3. Using pair work to support understanding
Careful questioning, providing opportunities for students to discuss their ideas, and open-ended writing, are all techniques that will help you to find out the level of understanding in your class. Another helpful approach is to get your students to make a model or draw a picture to explain a scientific idea or principle.
As your students develop their understanding of chemical compounds, you will be introducing them to chemical formulas. Chemical formulas provide a universal way for chemists to talk to each other, and it is important that your students understand what they mean. We cannot see the molecules, so making a model or drawing a picture will help your students to imagine what they might look like. Resource 6 contains some examples of simple formulae that you could use in order to develop your students’ understanding of the concept. When your students are working on the activity, it is important that you move around the room and listen to their conversations. You will find out a great deal about their thinking! If they have a problem, ask leading questions rather than just tell them the answer.
Case study 3: Pair work on formulas
Mrs Ogutu of Tiengre Secondary School, Kenya decided to review previous work on chemical symbols and formulas. She spent a brief moment explaining to the students that chemistry knowledge is easily communicated through use of symbols and formulas. She referred to the periodic table poster that the class had made and wrote on the board the formulas of some compounds made from the elements in the periodic table. She set the activity up as a game, asked the students to work in pairs and distributed some pebbles she had collected (she could have used plasticine instead). She told each student to secretly choose three compounds from the board and to model them using pebbles to represent the atoms. Their partner then had to work out the molecules or formulas which the models represented. She gave the students opportunities to repeat the exercise until they gained confidence in identifying the formulas of the compounds and elements.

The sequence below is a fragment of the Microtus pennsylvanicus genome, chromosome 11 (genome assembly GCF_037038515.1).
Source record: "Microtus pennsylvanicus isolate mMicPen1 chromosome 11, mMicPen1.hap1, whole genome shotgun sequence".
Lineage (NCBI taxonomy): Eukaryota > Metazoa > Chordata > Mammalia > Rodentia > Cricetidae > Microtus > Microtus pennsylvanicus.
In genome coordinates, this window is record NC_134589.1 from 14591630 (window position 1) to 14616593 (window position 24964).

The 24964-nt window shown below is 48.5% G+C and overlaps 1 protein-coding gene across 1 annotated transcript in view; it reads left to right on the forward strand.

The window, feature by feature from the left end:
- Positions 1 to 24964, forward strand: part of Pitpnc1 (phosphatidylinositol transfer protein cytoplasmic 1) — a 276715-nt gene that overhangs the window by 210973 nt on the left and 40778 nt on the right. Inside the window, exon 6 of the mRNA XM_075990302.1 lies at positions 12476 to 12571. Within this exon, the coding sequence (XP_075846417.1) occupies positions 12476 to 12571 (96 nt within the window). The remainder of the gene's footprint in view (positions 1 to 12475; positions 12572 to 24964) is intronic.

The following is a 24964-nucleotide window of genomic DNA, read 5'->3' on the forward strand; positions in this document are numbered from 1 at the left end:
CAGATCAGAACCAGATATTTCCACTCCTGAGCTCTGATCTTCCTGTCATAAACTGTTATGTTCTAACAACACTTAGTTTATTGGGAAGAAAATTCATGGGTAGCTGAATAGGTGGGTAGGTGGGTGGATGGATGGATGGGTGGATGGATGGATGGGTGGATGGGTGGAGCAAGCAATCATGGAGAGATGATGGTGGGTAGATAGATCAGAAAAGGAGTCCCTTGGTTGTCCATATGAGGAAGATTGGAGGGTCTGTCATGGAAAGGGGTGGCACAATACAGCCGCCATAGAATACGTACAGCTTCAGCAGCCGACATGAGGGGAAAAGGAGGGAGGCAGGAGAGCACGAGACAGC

While the students were working she moved round the classroom watching carefully what they were doing. Mrs Ogutu noticed that Sammy thought the number referred to the atom after the number so he had put water with one hydrogen and two oxygen atoms. She didn’t say anything because she wanted to see if the students could work it out for themselves, and so watched carefully. Sammy’s partner, Cornelia, was confused at first but realised what he had done. Mrs Ogutu watched as Cornelia explained formulas to Sammy. Just before the end of the lesson, she asked him to make a model of H2S and was delighted that he got it right.
Activity 3: Interpreting formulas
The aim of this activity is to reinforce what the formulas actually mean in terms of atoms.
Use formulas that your pupils need to know for the exams. Write the formulas of some elements and compounds on the board (Resource 6 has some suggestions but you could make up your own). Divide the students into pairs and tell each pupil in secret to choose one of the formulas and to draw a diagram to represent it, using circles to represent the atoms. They should then challenge their partners to identify the formula. Ask the students to repeat this several times until they are confident. At the end of the activity, gather the class round the front and ask them which ones they found difficult and what they have learnt from the activity.
You may choose to extend this to discuss how the diagrams and symbols can both be used to represent the reaction between iron and sulfur.